Cosi fan tutte.

Cosi fan Tutte

An opera with a strange voice combination.

The basic idea is very simple. Two young men make a bet on the faithfulness of their respective women. And of course, they lose. Thus the title. “Cosi fan tutte” means roughly “They all do that”, but with the female gender so that it becomes evident that we are talking about women, not necessarily men. That was an accepted presumption back in the 18th century.

The combination of the voices of the two couples is unorthodox. Today we don’t think much of it, but the 1700s average listener indeed would detect the unbalance immediately, the tenor together with the mezzo-soprano, and the baritone with the soprano. So, when Don Alfonso proposes to have the two men change partners, it all falls into place… 

cosi fan tutte
Wolfgang Amadeus Mozart

Premiere – January 26, 1790, Burgtheater, Vienna, Austria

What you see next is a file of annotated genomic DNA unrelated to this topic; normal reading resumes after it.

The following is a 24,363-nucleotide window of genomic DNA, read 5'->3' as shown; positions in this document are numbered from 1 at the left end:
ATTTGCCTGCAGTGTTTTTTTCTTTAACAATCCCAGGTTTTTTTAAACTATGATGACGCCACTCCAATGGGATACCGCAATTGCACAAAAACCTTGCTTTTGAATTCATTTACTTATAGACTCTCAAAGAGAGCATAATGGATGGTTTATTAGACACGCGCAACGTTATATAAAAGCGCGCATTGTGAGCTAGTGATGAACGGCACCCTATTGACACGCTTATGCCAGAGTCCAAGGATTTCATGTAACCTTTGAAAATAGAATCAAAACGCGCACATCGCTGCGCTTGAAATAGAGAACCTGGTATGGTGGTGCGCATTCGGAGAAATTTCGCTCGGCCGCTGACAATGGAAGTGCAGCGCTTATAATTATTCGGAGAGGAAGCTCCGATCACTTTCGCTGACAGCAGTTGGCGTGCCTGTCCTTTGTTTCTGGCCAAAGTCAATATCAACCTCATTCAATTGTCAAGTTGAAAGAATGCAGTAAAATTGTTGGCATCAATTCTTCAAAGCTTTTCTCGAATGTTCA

Composer – Wolfgang Amadeus Mozart

Librettist – Lorenzo da Ponte

Running Time – 3 hours, more or less, plus Intervals.

Two Acts 

Ouverture – 4 minutes

Act 1 – 1 hour 30 minutes

Act 2 – 1 hour 30 minutes

As is often the case with older operas, the time can vary quite a bit. The conductor always makes cuts and abbreviations. 

In Italian

Main characters

Fiordiligi – Soprano. Lady from Ferrara, now living in Naples. Dorabella’s sister.

Dorabella – Soprano (Mezzo Soprano). Lady from Ferrara, now living in Naples. Fiordiligi’s sister.

Guglielmo – Bass (Baritone). Officer. Fiordiligi’s fiancè. 

Ferrando – Tenor. Officer. Dorabella’s fiancè.

Don Alfonso – Bass (Baritone). Philisofer.

Despina – Soprano. Fiordiligi’s and Dorabella’s maid.

Dorabella is labeled soprano and Guglielmo, bass, but that’s just because the intermediate labels didn’t exist back then, although Guglielmo is sometimes sung by Bass-baritones. Dorabella should be notably darker than Fiordiligi so that we understand the underlying implication. 

Loosely based on Metamorphoses by the Roman poet Ovid, and La Grotta di Trofonio by Antonio Salieri (An opera that premiered only a few years earlier at the same theater in Vienna).